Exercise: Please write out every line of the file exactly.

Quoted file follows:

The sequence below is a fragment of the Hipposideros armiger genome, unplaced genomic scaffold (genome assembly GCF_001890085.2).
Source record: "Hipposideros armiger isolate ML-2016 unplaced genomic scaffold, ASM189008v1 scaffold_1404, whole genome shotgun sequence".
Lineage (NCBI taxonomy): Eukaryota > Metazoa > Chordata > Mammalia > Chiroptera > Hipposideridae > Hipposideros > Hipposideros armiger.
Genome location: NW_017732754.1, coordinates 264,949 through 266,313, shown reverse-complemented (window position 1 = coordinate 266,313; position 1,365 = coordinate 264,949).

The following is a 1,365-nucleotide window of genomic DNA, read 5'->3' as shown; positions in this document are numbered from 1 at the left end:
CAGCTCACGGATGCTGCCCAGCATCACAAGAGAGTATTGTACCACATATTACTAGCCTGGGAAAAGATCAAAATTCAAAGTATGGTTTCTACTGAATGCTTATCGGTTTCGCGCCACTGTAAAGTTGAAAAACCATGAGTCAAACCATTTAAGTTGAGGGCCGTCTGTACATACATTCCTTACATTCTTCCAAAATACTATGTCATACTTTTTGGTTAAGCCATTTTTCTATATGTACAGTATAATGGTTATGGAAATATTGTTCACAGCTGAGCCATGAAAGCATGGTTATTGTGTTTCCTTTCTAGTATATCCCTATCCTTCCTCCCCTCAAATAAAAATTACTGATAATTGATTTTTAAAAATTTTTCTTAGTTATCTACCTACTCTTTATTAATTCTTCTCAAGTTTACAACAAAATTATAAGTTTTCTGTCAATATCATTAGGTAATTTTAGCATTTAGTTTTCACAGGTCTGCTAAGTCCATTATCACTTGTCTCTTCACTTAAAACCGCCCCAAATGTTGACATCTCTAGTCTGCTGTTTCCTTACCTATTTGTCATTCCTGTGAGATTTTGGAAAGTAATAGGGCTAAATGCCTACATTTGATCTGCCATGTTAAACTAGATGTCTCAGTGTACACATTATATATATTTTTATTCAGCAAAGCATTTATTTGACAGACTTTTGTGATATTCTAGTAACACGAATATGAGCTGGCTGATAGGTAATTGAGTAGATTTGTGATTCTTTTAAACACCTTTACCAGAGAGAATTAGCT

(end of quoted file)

The sequence below is a fragment of the Hipposideros armiger genome, unplaced genomic scaffold (genome assembly GCF_001890085.2).
Source record: "Hipposideros armiger isolate ML-2016 unplaced genomic scaffold, ASM189008v1 scaffold_1404, whole genome shotgun sequence".
Lineage (NCBI taxonomy): Eukaryota > Metazoa > Chordata > Mammalia > Chiroptera > Hipposideridae > Hipposideros > Hipposideros armiger.
Genome location: NW_017732754.1, coordinates 264,949 through 266,313, shown reverse-complemented (window position 1 = coordinate 266,313; position 1,365 = coordinate 264,949).

The following is a 1,365-nucleotide window of genomic DNA, read 5'->3' as shown; positions in this document are numbered from 1 at the left end:
CAGCTCACGGATGCTGCCCAGCATCACAAGAGAGTATTGTACCACATATTACTAGCCTGGGAAAAGATCAAAATTCAAAGTATGGTTTCTACTGAATGCTTATCGGTTTCGCGCCACTGTAAAGTTGAAAAACCATGAGTCAAACCATTTAAGTTGAGGGCCGTCTGTACATACATTCCTTACATTCTTCCAAAATACTATGTCATACTTTTTGGTTAAGCCATTTTTCTATATGTACAGTATAATGGTTATGGAAATATTGTTCACAGCTGAGCCATGAAAGCATGGTTATTGTGTTTCCTTTCTAGTATATCCCTATCCTTCCTCCCCTCAAATAAAAATTACTGATAATTGATTTTTAAAAATTTTTCTTAGTTATCTACCTACTCTTTATTAATTCTTCTCAAGTTTACAACAAAATTATAAGTTTTCTGTCAATATCATTAGGTAATTTTAGCATTTAGTTTTCACAGGTCTGCTAAGTCCATTATCACTTGTCTCTTCACTTAAAACCGCCCCAAATGTTGACATCTCTAGTCTGCTGTTTCCTTACCTATTTGTCATTCCTGTGAGATTTTGGAAAGTAATAGGGCTAAATGCCTACATTTGATCTGCCATGTTAAACTAGATGTCTCAGTGTACACATTATATATATTTTTATTCAGCAAAGCATTTATTTGACAGACTTTTGTGATATTCTAGTAACACGAATATGAGCTGGCTGATAGGTAATTGAGTAGATTTGTGATTCTTTTAAACACCTTTACCAGAGAGAATTAGCT